Featured Research

from universities, journals, and other organizations

Do Experiences Or Material Goods Make Us Happier?

Date:
February 24, 2009
Source:
University of Chicago Press Journals
Summary:
Should I spend money on a vacation or a new computer? Will an experience or an object make me happier? A new study says it depends on different factors, including how materialistic you are.

Should I spend money on a vacation or a new computer? Will an experience or an object make me happier? A new study in the Journal of Consumer Research says it depends on different factors, including how materialistic you are.

Even though conventional wisdom says choose the vacation, authors Leonardo Nicolao, Julie R. Irwin (both University of Texas at Austin), and Joseph K. Goodman (Washington University, St. Louis) say the answer is more complicated than previously thought.

"Dating as early as David Hume and through Tibor Scitovsky and many others, the sentiment has been that individuals will be happier if they spend their money on experiences (theatre, concerts, and vacations) as opposed to material purchases (fancy cars, bigger houses, and gadgets)" write the authors.

The authors say this advice holds true for purchases that turn out well. But when it comes to negative purchases (a disappointing sofa, a bad vacation), their research shows that experiences decrease happiness more than material goods. "In other words, we show that the recommendation should include a caveat: Purchases that decrease happiness are less damaging when they are material purchases than when they are experiential purchases," the authors explain.

Highly materialistic individuals, the authors found, were equally happy with their positive purchases and equally unhappy with negative purchases whether they were experiences or material goods. The researchers also found that emotional intensity decreases more quickly after material purchases than experiential ones.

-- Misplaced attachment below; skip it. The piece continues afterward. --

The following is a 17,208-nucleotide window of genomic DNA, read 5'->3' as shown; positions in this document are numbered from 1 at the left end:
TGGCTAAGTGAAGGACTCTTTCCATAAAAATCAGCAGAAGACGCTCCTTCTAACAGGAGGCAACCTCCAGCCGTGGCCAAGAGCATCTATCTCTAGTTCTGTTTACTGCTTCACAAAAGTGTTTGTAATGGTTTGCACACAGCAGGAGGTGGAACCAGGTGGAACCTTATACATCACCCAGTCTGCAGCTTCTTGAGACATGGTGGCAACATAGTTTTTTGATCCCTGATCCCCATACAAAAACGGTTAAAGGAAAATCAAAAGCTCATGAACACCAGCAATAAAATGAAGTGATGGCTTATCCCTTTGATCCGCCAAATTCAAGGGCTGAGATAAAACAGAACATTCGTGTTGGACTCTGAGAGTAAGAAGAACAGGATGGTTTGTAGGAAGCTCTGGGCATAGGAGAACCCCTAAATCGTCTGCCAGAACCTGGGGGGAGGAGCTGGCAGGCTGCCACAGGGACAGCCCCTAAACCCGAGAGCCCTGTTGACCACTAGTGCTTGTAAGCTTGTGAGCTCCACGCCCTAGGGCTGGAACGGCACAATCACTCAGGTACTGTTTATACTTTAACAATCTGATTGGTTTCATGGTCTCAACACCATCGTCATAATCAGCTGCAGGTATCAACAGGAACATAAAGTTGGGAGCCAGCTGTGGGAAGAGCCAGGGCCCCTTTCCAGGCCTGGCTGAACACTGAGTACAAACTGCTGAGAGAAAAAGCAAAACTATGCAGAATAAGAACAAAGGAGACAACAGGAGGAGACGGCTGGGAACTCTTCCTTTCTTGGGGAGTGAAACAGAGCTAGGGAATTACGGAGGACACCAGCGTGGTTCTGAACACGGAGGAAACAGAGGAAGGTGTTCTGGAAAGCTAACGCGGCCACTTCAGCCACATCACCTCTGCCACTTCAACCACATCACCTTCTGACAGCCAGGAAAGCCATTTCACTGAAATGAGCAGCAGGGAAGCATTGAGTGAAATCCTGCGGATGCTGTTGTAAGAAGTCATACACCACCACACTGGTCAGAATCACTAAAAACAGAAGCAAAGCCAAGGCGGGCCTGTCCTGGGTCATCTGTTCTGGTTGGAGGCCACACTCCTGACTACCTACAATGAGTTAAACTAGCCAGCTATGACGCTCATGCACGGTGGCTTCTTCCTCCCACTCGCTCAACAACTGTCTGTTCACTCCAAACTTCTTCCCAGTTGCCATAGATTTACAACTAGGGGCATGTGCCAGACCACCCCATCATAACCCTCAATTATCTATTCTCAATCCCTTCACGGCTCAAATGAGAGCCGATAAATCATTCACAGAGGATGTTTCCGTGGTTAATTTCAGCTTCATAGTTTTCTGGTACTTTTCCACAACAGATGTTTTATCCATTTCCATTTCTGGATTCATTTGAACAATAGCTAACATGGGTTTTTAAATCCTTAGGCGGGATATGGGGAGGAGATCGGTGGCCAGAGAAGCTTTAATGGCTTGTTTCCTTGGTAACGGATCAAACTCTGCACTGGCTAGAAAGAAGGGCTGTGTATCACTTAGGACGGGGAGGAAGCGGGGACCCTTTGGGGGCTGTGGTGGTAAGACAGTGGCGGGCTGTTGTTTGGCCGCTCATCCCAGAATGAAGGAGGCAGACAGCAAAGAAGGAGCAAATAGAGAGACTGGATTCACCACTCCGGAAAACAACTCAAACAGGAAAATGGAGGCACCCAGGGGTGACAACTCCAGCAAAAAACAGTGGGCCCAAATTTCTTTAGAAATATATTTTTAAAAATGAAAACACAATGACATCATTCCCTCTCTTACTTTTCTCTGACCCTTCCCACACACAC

Consumers should be especially cautious when choosing among experiences, say the authors, because making a negative choice can lead to lasting unhappiness with the experience. Risky material purchases, on the other hand, are less potentially damaging.

Overall, the authors agree with conventional wisdom: "Given a good probability of a positive experience, our research echoes past research in suggesting that money is well spent on vacations, concerts, amusement parks, and restaurants over comparably priced objects and trinkets," they conclude.


Story Source:

The above story is based on materials provided by University of Chicago Press Journals. Note: Materials may be edited for content and length.


Journal Reference:

  1. Leonardo Nicolao, Julie R. Irwin, and Joseph K. Goodman. Happiness for Sale: Do Experiential Purchases Make Consumers Happier than Material Purchases? Journal of Consumer Research, 2009; 0 (0): 090114112421034 DOI: 10.1086/597049

Cite This Page:

University of Chicago Press Journals. "Do Experiences Or Material Goods Make Us Happier?." ScienceDaily. ScienceDaily, 24 February 2009. <www.sciencedaily.com/releases/2009/02/090223221532.htm>.